Justice Department approves XM-Sirius deal
The FCC is also likely to allow the merger of the satellite radio services.
(Fortune) -- The merger of satellite radio services XM and Sirius, an improbable deal that stalled in Washington for a year, is now facing impending approval.
The Justice Department on Monday gave its blessing to the union, sending a strong signal that final approval for the merger between XM (XMSR) and Sirius (SIRI) is coming soon from the Federal Communications Commission.
Passing Justice's antitrust review was considered the most difficult hurdle in the merger process since the tie-up combines the nation's only two satellite radio players. However, the agency concluded that satellite radio competes with conventional radio and digital devices like Apple's (AAPL, Fortune 500) iPod. The remaining question is what conditions will the FCC place on the two pay-radio shops to make the merger happen.
One of the biggest potential complaints would have been from the automakers that install the satellite radios in new cars as part of a partnership with XM and Sirius. But Justice says that the long-range agreements would not have been affected by the reduction in competition.
"Without a victim, it is difficult to bring a case," says former Justice Department attorney Steve Axinn of Axinn, Veltrop & Harkrider.
The deal is a major victory for Sirius chief Mel Karmazin, who ignored the original FCC license rules that forbade the two companies from ever joining forces. Karmazin was quick to propose programming packages that combined stations from both services, a gesture that helped regulators decide that the merger wouldn't result in increased prices and fewer choices.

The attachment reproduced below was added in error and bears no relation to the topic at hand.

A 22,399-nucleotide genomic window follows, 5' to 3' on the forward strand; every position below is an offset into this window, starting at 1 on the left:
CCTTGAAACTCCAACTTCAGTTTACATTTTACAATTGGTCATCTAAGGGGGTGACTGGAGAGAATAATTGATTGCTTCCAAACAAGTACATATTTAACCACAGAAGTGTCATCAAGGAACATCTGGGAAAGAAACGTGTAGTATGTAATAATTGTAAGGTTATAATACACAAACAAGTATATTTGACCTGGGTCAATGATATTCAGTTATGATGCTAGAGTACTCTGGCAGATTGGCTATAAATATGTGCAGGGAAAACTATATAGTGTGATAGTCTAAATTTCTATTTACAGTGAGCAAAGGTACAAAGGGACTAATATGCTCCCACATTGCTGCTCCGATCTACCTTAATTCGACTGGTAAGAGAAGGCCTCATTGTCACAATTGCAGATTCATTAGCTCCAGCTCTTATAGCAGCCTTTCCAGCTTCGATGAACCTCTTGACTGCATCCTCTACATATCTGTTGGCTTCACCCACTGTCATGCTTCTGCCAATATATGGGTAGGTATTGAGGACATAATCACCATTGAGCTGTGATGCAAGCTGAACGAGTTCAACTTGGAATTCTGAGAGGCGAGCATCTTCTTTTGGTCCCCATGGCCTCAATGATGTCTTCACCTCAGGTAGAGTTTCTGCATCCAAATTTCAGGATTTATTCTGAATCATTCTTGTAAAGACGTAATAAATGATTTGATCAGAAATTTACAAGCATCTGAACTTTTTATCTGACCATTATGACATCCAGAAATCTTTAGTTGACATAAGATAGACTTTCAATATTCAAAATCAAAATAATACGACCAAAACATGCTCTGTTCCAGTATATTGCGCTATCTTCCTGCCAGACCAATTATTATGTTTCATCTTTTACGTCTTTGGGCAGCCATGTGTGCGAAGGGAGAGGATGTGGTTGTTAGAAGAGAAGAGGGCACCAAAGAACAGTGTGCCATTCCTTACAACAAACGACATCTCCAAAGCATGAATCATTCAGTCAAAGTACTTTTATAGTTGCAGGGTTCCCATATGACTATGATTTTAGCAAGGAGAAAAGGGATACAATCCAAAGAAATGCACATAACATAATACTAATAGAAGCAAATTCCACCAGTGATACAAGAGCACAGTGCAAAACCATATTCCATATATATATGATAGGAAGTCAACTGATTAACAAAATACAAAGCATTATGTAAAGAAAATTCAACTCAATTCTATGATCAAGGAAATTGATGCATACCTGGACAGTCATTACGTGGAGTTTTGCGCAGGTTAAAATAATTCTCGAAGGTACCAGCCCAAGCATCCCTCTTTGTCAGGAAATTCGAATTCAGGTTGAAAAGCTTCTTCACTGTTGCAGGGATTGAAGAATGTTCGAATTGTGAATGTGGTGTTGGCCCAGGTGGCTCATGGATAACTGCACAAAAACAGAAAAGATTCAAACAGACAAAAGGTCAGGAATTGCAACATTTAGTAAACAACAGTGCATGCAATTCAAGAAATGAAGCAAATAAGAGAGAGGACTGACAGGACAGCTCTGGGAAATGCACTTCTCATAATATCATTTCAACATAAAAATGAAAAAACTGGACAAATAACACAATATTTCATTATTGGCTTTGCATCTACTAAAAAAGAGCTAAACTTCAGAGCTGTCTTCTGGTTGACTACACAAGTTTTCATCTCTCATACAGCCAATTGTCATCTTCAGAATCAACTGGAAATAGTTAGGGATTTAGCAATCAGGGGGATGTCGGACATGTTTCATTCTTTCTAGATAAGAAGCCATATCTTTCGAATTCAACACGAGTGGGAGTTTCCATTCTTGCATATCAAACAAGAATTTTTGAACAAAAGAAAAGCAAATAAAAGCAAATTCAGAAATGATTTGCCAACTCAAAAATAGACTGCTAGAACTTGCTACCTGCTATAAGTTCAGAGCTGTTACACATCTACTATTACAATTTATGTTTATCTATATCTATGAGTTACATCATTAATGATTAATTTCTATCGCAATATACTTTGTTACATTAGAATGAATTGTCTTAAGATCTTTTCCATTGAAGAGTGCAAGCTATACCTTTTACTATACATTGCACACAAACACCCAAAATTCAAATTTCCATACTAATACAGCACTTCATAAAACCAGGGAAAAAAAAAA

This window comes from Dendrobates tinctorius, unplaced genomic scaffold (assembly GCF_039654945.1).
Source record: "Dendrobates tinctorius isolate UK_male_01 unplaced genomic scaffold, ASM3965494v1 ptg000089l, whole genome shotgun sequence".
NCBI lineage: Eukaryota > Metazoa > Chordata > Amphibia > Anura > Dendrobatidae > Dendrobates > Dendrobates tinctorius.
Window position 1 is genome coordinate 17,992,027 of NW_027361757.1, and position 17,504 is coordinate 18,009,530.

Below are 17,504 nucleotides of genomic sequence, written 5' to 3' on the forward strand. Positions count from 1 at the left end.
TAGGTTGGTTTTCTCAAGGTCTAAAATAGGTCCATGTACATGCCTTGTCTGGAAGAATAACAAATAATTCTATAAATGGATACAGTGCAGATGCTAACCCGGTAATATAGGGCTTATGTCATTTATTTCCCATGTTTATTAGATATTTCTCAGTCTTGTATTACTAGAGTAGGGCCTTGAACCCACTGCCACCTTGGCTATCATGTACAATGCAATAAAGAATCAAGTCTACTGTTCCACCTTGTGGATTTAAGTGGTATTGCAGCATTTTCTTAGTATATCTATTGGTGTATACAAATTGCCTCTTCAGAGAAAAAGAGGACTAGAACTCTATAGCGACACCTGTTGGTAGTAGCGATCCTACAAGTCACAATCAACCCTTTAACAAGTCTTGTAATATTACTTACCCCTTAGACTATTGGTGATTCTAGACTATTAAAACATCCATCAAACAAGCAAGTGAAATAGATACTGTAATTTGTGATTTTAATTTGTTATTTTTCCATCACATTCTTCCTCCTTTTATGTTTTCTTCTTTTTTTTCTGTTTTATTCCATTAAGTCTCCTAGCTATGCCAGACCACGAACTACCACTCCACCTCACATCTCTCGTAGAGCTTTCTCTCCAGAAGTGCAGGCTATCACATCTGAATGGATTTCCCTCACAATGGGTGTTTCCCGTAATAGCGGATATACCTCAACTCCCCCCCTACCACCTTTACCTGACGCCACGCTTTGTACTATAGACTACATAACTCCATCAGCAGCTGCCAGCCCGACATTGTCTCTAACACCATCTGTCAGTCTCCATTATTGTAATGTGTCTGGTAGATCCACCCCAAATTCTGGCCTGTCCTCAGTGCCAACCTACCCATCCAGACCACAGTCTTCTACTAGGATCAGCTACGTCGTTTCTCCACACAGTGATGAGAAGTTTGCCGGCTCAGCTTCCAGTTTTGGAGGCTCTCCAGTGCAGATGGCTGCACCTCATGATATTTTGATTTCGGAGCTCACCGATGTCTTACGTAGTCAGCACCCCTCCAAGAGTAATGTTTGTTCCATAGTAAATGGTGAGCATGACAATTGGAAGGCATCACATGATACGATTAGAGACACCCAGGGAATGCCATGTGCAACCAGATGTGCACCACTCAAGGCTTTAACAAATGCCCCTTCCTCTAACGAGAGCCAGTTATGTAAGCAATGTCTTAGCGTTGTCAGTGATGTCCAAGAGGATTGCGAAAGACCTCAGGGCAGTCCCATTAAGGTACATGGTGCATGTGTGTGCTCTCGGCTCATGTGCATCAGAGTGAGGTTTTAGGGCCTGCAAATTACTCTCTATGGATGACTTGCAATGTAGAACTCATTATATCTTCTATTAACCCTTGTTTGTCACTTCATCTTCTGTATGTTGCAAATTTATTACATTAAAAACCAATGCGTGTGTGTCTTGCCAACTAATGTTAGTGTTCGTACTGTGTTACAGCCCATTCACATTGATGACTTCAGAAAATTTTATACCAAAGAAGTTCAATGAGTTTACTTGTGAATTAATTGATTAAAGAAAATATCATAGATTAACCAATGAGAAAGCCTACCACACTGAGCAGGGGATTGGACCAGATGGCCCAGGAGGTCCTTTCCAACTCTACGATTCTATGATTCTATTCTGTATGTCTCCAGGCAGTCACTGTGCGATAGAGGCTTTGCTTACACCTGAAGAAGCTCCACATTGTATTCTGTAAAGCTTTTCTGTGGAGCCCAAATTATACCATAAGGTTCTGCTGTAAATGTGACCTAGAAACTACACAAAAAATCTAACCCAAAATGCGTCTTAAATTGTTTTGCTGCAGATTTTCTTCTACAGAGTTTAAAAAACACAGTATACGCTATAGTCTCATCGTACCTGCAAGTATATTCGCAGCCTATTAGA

The merger was dead in the water at various points in the 57-week review by Justice. And the FCC was facing a one-year anniversary of its review come Sunday.
One possible negotiation point that may have helped break the stalemate was pointed out by Stifel Nicolaus analyst and former regulator Blair Levin, who predicted that the FCC may force the XM and Sirius to rent a few channels on their network to other companies. Leasing access on a network is an approach that failed miserably when imposed on phone companies, but reserving channels for outside programming is a model that has been adopted by cable providers.
The FCC's approval will probably also impose some rules about price caps that would seek to hold subscription costs down for a few years.
Merger watchers say that such combinations' chances for approval were coming to a close with the end of the current administration. The pro-business regulatory climate may change with a new administration, and pairings that appear monopolistic by definition, may not have fare so well in the future.
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